GAIMAN: Weirdly, that’s absolutely familiar to me. When I started writing comics the only place you found the old stories was in the back issue bins. These days everything’s collected in graphic novels. A whole ’nother world. I loved the freeing nature of feeling like you were writing ephemera. It was really liberating.

WILSON: That day is gone. Nothing published in the digital age is ephemeral. I remember my early stories being rejected by every single magazine with Pavlovian regularity. I couldn’t understand why because they were obviously brilliant. (Revisiting them later I realized they were—surprise!—crap.) If that wannabe writer were operating today, he’d probably self-publish those stories, and their fecal odor would follow him the rest of his career. Because ebooks are forever.

GAIMAN: I’m enormously relieved that my first novel is in the attic, in a box, and not out there on the web as well. Be really embarrassing. There are a few short stories and many articles that are well lost. But should the wishes of the author be paramount?

I suspect that Kuttner might have thought it was a good thing that no-one was ever going to read “The Old Army Game”. Not ever again…

WILSON: Well, that’s been the case for decades. Forgotten. Reminds me of a signing where a reader asked me what was in the pipeline. I mentioned writing the intro to a collection of Kuttner’s robot stories. This guy could probably name all the species in the Mos Eisley cantina, but I could see by his expression he had no idea who or what I was talking about. Hardly anybody out there has read a Hogben story. Do you fear a lot of the good old stuff being forgotten except by scholars and fan-boys like us?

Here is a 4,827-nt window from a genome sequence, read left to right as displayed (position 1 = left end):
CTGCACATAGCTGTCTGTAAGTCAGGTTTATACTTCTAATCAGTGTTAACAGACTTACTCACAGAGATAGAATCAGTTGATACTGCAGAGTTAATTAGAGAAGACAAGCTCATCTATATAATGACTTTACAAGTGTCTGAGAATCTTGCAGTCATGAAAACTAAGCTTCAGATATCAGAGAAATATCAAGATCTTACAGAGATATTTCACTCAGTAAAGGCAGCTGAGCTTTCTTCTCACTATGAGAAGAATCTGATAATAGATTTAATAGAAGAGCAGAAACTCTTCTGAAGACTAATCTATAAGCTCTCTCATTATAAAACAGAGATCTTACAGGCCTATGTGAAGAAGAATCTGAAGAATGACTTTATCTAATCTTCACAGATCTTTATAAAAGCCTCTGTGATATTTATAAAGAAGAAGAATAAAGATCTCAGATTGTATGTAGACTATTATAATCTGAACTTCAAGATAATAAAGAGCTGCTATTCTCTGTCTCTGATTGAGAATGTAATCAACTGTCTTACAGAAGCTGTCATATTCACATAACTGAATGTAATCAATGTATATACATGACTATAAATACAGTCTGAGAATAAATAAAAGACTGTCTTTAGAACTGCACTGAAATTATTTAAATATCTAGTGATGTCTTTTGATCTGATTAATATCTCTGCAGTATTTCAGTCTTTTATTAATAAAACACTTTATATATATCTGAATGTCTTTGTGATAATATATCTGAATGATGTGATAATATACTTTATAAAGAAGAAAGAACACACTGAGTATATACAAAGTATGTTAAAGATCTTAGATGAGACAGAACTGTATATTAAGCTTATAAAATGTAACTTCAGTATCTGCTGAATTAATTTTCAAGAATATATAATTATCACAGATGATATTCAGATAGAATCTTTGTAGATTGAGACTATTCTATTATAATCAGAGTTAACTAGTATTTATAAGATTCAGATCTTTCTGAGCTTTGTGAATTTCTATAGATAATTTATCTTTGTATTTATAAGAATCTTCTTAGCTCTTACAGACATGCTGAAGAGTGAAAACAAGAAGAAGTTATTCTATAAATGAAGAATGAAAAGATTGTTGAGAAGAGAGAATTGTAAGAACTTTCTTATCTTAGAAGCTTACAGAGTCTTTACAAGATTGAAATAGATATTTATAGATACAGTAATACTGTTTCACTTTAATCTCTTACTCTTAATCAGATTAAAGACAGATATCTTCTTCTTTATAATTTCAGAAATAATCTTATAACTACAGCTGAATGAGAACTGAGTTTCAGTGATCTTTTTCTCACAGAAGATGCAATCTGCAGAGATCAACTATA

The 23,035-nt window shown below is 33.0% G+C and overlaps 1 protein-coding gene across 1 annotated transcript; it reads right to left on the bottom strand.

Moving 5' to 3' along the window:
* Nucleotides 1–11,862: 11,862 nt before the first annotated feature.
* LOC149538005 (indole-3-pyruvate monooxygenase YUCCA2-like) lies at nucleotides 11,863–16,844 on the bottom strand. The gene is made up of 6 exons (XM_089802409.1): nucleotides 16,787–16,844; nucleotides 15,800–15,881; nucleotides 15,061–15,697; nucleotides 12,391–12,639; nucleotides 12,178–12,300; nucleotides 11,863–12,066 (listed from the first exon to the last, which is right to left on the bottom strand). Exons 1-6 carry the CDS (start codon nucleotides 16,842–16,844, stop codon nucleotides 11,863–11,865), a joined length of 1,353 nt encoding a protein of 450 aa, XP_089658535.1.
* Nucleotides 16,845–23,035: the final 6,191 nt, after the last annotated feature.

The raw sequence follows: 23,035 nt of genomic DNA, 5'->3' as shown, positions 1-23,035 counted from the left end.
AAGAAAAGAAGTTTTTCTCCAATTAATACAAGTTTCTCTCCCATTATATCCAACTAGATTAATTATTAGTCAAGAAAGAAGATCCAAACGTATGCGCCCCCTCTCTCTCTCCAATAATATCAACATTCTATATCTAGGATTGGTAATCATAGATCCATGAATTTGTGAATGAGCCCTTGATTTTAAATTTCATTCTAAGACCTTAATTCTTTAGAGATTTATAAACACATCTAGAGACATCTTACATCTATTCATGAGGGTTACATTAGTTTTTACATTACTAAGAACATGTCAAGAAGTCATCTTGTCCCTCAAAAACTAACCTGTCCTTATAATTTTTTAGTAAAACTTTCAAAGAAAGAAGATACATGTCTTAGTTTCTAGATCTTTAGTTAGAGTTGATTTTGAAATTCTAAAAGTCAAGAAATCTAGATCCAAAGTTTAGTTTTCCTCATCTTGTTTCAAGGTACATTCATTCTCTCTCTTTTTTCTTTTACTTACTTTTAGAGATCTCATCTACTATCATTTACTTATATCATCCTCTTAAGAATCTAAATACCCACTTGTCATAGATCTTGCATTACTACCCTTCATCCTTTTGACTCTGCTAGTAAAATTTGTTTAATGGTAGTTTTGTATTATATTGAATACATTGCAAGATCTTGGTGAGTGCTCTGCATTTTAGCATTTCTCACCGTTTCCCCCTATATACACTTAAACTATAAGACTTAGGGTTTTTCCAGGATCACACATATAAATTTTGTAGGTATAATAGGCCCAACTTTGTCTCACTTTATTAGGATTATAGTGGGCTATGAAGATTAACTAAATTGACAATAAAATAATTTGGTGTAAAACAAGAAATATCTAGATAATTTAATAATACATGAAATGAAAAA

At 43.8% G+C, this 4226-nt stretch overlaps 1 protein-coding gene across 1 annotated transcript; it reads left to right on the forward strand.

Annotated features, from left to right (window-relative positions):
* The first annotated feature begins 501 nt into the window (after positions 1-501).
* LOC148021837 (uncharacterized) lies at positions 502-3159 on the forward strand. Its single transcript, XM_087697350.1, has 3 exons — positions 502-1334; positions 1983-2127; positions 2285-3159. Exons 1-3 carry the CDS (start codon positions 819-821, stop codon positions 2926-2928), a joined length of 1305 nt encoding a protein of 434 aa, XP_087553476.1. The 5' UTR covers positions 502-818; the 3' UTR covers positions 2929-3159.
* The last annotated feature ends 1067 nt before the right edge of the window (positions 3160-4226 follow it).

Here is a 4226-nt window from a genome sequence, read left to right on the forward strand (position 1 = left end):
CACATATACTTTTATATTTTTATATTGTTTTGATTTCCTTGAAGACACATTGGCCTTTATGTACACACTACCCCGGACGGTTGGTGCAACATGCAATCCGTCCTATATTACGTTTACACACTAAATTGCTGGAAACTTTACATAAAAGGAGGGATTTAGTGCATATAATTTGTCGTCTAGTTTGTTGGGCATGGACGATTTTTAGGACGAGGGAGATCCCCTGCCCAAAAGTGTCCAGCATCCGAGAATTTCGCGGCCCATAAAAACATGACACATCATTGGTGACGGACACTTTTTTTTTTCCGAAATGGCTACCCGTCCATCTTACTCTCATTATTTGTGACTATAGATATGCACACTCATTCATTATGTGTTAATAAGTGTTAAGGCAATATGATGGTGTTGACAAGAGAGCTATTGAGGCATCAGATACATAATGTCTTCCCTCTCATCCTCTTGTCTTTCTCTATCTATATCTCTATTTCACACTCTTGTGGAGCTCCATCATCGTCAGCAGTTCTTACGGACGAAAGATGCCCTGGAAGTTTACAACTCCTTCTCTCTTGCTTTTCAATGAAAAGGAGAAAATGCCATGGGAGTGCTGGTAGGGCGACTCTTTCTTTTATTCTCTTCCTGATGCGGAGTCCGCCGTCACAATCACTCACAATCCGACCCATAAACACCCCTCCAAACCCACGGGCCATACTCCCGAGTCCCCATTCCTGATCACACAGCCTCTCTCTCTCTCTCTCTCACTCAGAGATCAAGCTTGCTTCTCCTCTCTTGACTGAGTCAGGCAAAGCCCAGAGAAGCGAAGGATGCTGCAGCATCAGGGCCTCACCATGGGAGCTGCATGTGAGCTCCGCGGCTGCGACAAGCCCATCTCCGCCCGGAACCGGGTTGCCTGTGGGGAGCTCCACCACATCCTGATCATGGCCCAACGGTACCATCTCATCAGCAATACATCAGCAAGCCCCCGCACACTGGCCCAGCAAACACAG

GAIMAN: I don’t. I think digital is bringing things back into print or into the world, and that good stuff will find an audience, always. It just has to have its champions—I found James Branch Cabell when I was 11 or 12 because James Blish championed him, and I liked Blish. I would be quite happy if people found Kuttner (and explored the rest of his work, and the Lewis Padgett stuff he wrote with C.L. Moore) because you, or I, or Alan Moore, or someone said it was good, and they listened.

When we grew up, it was hard to find the stuff. Soon it will be easy to find it, but harder and harder to know what you want to find.

WILSON: But first someone’s got to decide to the job’s worth doing. After the Gallegher collection, I told Pierce Waters (who edited it) that the Hogbens had to be next. He agreed but no one had a copy of the first story—not even Kuttner’s estate. “The Old Army Game” appeared in an obscure 1941 pulp called Thrilling Adventures that no collector I contacted had ever seen. Took me two years to track it down. Along the way I was delighted to learn you were a fan as well.

GAIMAN: I loved “The Old Army Game”—loved it as much as anything for what it showed us about the roots of the Hogbens. Our glorious mutant hillbilly family here is reduced to one moonshining joke, and Saunk, our narrator, seems to be some kind of a bigfoot. When, postwar, Kuttner goes back to the Hogbens they’ve transmuted, like something in one of their piles, from laughing at the hillbillies to allowing the hillbillies to laugh at us: they are the Slans, they are the evolved futuristic posthuman dream, and they really like keeping to themselves up in the hills…

WILSON: Well, we’re doing our damnedest to bring them out of those hills, aren’t we? “The Hogben Chronicles” will gather all five Hogben stories for the first time. No hunting around like we had to do. The Kickstarter was initiated to pre-sell the collection and see if it was a viable project.